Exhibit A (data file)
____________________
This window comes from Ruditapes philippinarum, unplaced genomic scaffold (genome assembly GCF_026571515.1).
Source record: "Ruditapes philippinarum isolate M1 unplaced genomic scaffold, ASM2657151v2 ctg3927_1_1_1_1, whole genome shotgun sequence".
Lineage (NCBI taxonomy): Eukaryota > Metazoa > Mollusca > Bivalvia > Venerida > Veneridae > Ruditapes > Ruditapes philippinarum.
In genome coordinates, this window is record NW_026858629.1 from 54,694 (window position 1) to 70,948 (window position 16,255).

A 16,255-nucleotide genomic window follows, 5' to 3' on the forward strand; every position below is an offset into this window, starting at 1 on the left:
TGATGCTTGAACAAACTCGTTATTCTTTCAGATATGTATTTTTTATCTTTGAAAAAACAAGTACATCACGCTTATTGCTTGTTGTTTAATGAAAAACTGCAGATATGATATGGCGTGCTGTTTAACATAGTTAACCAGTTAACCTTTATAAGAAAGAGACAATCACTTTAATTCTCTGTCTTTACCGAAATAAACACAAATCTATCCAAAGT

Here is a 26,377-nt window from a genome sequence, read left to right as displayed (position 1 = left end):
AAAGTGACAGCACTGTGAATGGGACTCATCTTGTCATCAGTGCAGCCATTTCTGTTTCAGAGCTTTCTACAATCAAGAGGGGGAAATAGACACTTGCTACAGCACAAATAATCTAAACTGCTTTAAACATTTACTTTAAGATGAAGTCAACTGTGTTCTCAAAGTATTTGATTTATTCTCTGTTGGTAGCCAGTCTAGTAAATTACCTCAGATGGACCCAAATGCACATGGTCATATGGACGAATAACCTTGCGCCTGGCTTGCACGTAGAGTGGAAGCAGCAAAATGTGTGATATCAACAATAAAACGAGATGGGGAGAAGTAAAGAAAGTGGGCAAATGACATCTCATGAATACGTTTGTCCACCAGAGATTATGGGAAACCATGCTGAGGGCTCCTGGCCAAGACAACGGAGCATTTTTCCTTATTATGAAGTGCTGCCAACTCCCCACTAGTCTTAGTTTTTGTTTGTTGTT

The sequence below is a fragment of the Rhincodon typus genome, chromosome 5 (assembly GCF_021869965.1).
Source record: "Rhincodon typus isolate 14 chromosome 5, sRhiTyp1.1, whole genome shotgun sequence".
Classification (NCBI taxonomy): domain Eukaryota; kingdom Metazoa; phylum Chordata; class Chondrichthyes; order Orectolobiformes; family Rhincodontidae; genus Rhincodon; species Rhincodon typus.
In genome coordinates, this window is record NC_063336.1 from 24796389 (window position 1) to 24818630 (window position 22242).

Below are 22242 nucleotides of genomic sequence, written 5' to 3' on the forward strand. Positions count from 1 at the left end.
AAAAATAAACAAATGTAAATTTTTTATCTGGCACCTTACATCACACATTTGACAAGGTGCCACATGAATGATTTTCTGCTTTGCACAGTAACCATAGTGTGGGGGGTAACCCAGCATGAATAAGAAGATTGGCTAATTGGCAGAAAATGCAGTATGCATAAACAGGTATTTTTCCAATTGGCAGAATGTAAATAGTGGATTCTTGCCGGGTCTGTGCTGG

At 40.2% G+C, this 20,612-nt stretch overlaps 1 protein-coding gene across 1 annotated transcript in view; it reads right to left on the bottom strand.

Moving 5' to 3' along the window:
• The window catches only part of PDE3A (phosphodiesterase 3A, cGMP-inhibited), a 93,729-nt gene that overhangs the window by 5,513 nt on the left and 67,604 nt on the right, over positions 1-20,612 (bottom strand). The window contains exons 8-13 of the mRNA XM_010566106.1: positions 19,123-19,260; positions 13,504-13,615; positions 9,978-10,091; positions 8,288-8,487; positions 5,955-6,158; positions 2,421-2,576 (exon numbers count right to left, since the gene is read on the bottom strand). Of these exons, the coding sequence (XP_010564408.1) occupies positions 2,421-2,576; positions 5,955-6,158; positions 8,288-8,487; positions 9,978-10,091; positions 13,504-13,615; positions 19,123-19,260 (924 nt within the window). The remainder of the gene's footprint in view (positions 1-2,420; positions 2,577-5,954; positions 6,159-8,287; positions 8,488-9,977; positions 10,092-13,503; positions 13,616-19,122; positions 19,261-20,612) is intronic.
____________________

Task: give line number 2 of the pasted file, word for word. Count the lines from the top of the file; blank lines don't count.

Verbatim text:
Source record: "Ruditapes philippinarum isolate M1 unplaced genomic scaffold, ASM2657151v2 ctg3927_1_1_1_1, whole genome shotgun sequence".